Nur al-Cubicle

A blog on the current crises in the Middle East and news accounts unpublished by the US press. Daily timeline of events in Iraq as collected from stories and dispatches in the French and Italian media: Le Monde (Paris), Il Corriere della Sera (Milan), La Repubblica (Rome), L'Orient-Le Jour (Beirut) and occasionally from El Mundo (Madrid).

Tuesday, August 15, 2006

Consequences of Israeli Offensive in Lebanon

Reuters, via Le Monde

By stubbornly standing up to the powerful Israeli military machine unleashed to destroy it, Hezbollah has consolidated its regional standing and has given its Syrian and Iranian patrons the burst of oxygen that the Jewish state attempted to deny them. As the ceasefire enters into force in Lebanon, Iran and Syria cheer the outcome which for Israel has secured none of the objectives it sought by unleashing the offensive: the release of the two soldiers captured by Shi’ite fighters at the beginning of the war and the cessation of rocket attacks against it.

One of Iran’s highest-ranking dignitaries, Ahmad Khatami, suggested a humiliating defeat for America and the Zionist regime and promised that Iran would fire its long-range missiles at Tel Aviv if one or the other were to attack the Islamic Republic. Syrian President Bashar al-Assad declared that the ferocious resistance put up by Hezbollah will force Israel to think twice before launching a new “terrorist” campaign in the region. Accused by the United State of supporting terrorism, Syria has thumbed its nose at the President George Bush, who had declared that the Israeli offensive against Lebanon was part of the larger war between freedom and terror. The outcome of the war can only with difficulty be portrayed as a success for Israel. Not only did it fail to recover its two soldiers but it failed to end Hezbollah’s rocket attacks, or push it north of the Litani but it lost 117 troops in 33 days and exposed the weakness of its army.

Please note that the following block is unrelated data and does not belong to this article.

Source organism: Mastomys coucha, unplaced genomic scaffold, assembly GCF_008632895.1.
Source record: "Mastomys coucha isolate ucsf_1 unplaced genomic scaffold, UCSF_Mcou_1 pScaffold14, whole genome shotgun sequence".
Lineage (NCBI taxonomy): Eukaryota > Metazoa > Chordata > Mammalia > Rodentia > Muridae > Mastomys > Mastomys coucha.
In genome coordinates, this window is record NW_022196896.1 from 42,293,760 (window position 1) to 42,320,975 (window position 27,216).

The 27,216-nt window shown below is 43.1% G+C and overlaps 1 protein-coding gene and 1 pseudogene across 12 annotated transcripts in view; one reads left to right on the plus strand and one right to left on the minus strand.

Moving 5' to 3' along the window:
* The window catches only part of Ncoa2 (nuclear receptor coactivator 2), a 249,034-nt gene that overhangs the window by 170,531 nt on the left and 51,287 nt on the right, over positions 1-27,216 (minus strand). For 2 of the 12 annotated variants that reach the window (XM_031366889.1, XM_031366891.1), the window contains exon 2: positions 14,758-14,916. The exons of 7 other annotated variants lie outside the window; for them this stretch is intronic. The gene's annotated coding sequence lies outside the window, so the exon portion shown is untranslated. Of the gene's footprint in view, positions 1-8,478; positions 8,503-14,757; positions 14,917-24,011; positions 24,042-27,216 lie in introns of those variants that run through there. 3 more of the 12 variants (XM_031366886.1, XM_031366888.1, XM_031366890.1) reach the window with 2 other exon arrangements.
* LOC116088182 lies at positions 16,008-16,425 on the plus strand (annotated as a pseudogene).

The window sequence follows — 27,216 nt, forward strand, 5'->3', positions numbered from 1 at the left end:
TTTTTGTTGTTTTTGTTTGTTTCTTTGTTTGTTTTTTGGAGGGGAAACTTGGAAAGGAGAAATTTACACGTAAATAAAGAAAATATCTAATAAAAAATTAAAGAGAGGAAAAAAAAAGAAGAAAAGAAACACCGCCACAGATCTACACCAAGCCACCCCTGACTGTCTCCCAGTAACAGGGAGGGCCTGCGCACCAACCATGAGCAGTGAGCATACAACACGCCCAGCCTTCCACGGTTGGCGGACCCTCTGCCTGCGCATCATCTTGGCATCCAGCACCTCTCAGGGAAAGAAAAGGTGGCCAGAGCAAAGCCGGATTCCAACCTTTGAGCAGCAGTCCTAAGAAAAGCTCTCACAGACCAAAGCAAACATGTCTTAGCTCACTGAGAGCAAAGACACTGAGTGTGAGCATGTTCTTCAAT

This reversal is also a severe political setback for the Bush administration, because it has shown that indirect actions by Iran in Lebanon, as in Iraq, produce results, says analyst Mustafa Alani, of the Gulf Research Center in Dubai. The message is that putting pressure on the Iranians will not be easy.” explains Alani with reference to the refusal of the Islamic Republic to suspend its sensitive nuclear activities. If Iran is attacked or sanctions imposed by the United Nations, others will pay the price. For Lebanese Political Scientist Osama Safa, the value of Israel as a strategic ally of the United State has been severly shaken by this episode.


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